When financial incentives were withheld from 35 outpatient facilities owned and operated by Kaiser Permanente, physicians were less likely to screen for four quality indicators. In particular, the screening rate for cervical cancer dropped even lower than before the incentives were instituted, according to a study in the British Medical Journal.

The indicators were screenings for diabetes retinopathy and for cervical cancer; glycemic control in diabetes; and control of hypertension. Initially, incentives to screen for diabetic retinopathy and cervical cancer were removed. Payments were then reinstated for five years. During that period, screening for diabetic retinopathy rose from 84.9 percent to 88.1 percent. After those five years, the incentives were removed again, this time for four years, and resulted in a rate of 80.5 percent — lower than before the incentives were reintroduced.

Helen Lester, a professor of primary care at the University of Manchester in the United Kingdom and lead author, surmises that the physicians might have been focused on other clinical indicators that did have incentives attached to them.

She says that there was “a year-on-year fall-off in performance of about 3 percent in screening for diabetic retinopathy and a 1.6 percent fall-off for cervical cancer screening. Although it doesn’t seem like too much of a drop-off, keep in mind that these are real people who were not having cervical screenings or not having eye examinations if they had diabetes.”

She points out that the Kaiser incentives were given to the organization, not to the individual physicians, so the “incentives did not financially benefit the physician directly.” She says the findings show the need to continue to monitor performance, especially after incentives are removed.

Performance levels fluctuate as payment is instituted

Source: Lester H, Selby J, Fireman B, Campbell S, et al. “The impact of removing financial incentives from clinical quality indicators: longitudinal analysis of four Kaiser Permanent indicators.” BMJ; 2010;340:c1898

Managed Care’s Top Ten Articles of 2016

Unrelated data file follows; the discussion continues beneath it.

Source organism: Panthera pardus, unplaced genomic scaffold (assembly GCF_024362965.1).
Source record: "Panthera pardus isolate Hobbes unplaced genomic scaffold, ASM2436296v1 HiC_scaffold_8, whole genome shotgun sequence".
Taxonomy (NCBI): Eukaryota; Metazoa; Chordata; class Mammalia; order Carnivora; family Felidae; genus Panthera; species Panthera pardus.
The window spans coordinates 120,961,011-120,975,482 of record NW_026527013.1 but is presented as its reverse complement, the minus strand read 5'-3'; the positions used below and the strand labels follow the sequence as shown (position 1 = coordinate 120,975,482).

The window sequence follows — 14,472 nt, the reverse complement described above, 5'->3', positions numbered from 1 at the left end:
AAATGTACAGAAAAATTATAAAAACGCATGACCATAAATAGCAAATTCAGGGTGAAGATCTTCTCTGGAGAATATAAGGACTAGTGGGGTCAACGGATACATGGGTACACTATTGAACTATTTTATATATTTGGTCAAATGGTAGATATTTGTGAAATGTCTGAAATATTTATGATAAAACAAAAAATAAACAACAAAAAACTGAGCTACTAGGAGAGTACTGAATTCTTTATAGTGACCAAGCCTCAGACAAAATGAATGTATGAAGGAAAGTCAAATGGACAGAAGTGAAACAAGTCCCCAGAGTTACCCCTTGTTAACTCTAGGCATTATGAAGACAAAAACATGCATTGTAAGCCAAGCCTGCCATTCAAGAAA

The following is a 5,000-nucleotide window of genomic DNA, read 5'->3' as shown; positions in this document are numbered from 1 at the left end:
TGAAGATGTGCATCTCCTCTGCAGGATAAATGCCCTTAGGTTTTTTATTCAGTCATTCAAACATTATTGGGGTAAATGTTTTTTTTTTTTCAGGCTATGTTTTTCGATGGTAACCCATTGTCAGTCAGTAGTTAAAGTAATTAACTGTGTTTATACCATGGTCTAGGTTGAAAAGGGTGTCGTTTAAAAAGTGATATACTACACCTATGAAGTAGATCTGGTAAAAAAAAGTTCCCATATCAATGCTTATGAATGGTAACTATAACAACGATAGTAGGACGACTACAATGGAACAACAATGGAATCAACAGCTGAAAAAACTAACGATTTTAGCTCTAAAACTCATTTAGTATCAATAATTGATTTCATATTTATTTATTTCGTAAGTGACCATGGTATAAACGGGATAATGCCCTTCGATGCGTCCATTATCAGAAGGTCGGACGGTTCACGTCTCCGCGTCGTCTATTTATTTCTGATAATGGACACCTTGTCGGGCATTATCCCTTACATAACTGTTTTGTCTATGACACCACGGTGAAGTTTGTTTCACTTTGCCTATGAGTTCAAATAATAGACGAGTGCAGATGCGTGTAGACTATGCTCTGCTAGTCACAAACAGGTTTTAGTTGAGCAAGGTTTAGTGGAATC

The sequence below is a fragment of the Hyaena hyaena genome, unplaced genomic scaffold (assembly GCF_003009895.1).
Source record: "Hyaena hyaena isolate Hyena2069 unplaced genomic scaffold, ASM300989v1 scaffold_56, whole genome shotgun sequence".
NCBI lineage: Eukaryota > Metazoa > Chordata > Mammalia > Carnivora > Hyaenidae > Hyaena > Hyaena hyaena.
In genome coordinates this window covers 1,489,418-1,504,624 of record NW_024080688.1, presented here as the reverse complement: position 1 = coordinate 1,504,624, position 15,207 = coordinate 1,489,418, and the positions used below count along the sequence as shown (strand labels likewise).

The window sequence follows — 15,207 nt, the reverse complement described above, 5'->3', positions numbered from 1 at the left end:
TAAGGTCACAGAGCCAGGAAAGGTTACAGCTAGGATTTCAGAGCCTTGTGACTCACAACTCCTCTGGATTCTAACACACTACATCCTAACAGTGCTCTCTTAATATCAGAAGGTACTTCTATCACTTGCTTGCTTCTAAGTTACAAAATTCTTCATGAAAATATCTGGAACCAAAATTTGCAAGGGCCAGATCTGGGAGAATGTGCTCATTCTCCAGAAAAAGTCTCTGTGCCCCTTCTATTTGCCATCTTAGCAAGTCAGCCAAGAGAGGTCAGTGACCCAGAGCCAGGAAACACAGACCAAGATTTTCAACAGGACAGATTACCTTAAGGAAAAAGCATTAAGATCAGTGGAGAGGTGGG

There’s a lot more going on in health care than mergers (Aetna-Humana, Anthem-Cigna) creating huge players. Hundreds of insurers operate in 50 different states. Self-insured employers, ACA public exchanges, Medicare Advantage, and Medicaid managed care plans crowd an increasingly complex market.

Major health care players are determined to make health information exchanges (HIEs) work. The push toward value-based payment alone almost guarantees that HIEs will be tweaked, poked, prodded, and overhauled until they deliver on their promise. The goal: straight talk from and among tech systems.

They bring a different mindset. They’re willing to work in teams and focus on the sort of evidence-based medicine that can guide health care’s transformation into a system based on value. One question: How well will this new generation of data-driven MDs deal with patients?

The surge of new MS treatments have been for the relapsing-remitting form of the disease. There’s hope for sufferers of a different form of MS. By homing in on CD20-positive B cells, ocrelizumab is able to knock them out and other aberrant B cells circulating in the bloodstream.

A flood of tests have insurers ramping up prior authorization and utilization review. Information overload is a problem. As doctors struggle to keep up, health plans need to get ahead of the development of the technology in order to successfully manage genetic testing appropriately.

Having the data is one thing. Knowing how to use it is another. Applying its computational power to the data, a company called RowdMap puts providers into high-, medium-, and low-value buckets compared with peers in their markets, using specific benchmarks to show why outliers differ from the norm.
Competition among manufacturers, industry consolidation, and capitalization on me-too drugs are cranking up generic and branded drug prices. This increase has compelled PBMs, health plan sponsors, and retail pharmacies to find novel ways to turn a profit, often at the expense of the consumer.
The development of recombinant DNA and other technologies has added a new dimension to care. These medications have revolutionized the treatment of rheumatoid arthritis and many of the other 80 or so autoimmune diseases. But they can be budget busters and have a tricky side effect profile.

Shelley Slade
Vogel, Slade & Goldstein

Hub programs have emerged as a profitable new line of business in the sales and distribution side of the pharmaceutical industry that has got more than its fair share of wheeling and dealing. But they spell trouble if they spark collusion, threaten patients, or waste federal dollars.

More companies are self-insuring—and it’s not just large employers that are striking out on their own. The percentage of employers who fully self-insure increased by 44% in 1999 to 63% in 2015. Self-insurance may give employers more control over benefit packages, and stop-loss protects them against uncapped liability.